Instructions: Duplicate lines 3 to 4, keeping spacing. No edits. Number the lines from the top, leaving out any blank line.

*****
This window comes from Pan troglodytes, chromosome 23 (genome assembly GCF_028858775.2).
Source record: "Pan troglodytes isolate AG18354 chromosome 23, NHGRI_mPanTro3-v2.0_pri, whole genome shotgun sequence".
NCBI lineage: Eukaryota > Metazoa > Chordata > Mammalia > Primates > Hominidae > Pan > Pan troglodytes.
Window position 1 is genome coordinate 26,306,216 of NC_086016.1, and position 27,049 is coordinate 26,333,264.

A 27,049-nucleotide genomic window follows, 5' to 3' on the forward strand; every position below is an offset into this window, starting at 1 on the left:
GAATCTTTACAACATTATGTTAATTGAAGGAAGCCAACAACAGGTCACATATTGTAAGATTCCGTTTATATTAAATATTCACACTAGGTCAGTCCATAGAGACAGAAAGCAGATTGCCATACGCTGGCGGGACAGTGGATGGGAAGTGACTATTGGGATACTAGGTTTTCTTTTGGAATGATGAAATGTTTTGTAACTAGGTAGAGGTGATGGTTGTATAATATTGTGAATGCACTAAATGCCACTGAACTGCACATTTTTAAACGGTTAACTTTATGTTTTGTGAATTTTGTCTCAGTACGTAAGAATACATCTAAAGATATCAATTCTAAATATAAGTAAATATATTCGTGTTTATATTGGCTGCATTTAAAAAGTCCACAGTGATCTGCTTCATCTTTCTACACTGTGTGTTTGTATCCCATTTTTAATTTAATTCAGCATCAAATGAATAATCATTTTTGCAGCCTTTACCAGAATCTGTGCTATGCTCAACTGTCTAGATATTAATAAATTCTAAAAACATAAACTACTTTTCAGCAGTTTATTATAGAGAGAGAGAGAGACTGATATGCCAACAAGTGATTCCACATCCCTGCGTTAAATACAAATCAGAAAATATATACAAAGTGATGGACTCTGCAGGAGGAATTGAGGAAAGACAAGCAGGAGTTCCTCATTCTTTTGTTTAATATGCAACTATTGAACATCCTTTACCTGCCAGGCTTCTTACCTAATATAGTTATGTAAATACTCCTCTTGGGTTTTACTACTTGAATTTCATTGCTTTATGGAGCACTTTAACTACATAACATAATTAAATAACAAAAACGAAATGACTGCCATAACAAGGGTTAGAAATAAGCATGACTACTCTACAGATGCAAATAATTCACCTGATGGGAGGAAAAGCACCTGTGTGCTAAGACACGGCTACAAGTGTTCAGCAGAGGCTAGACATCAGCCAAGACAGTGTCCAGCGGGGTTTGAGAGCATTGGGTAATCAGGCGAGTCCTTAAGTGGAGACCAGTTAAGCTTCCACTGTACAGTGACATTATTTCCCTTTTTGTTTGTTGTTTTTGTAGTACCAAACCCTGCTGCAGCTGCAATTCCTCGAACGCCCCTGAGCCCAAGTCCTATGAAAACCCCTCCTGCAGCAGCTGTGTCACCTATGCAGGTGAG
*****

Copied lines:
NCBI lineage: Eukaryota > Metazoa > Chordata > Mammalia > Primates > Hominidae > Pan > Pan troglodytes.
Window position 1 is genome coordinate 26,306,216 of NC_086016.1, and position 27,049 is coordinate 26,333,264.